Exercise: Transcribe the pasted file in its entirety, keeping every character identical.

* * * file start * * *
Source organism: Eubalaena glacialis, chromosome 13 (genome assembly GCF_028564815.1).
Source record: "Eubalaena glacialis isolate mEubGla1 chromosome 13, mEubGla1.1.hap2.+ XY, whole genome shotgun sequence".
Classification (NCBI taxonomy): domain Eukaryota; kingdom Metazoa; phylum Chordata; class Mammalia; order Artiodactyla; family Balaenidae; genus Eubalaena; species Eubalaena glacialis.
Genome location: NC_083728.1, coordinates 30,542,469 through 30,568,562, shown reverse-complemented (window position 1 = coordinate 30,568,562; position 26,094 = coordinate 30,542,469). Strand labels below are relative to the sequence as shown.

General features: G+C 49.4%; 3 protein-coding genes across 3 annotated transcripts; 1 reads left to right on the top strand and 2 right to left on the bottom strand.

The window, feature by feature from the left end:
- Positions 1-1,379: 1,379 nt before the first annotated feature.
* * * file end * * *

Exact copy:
Source organism: Eubalaena glacialis, chromosome 13 (genome assembly GCF_028564815.1).
Source record: "Eubalaena glacialis isolate mEubGla1 chromosome 13, mEubGla1.1.hap2.+ XY, whole genome shotgun sequence".
Classification (NCBI taxonomy): domain Eukaryota; kingdom Metazoa; phylum Chordata; class Mammalia; order Artiodactyla; family Balaenidae; genus Eubalaena; species Eubalaena glacialis.
Genome location: NC_083728.1, coordinates 30,542,469 through 30,568,562, shown reverse-complemented (window position 1 = coordinate 30,568,562; position 26,094 = coordinate 30,542,469). Strand labels below are relative to the sequence as shown.

General features: G+C 49.4%; 3 protein-coding genes across 3 annotated transcripts; 1 reads left to right on the top strand and 2 right to left on the bottom strand.

The window, feature by feature from the left end:
- Positions 1-1,379: 1,379 nt before the first annotated feature.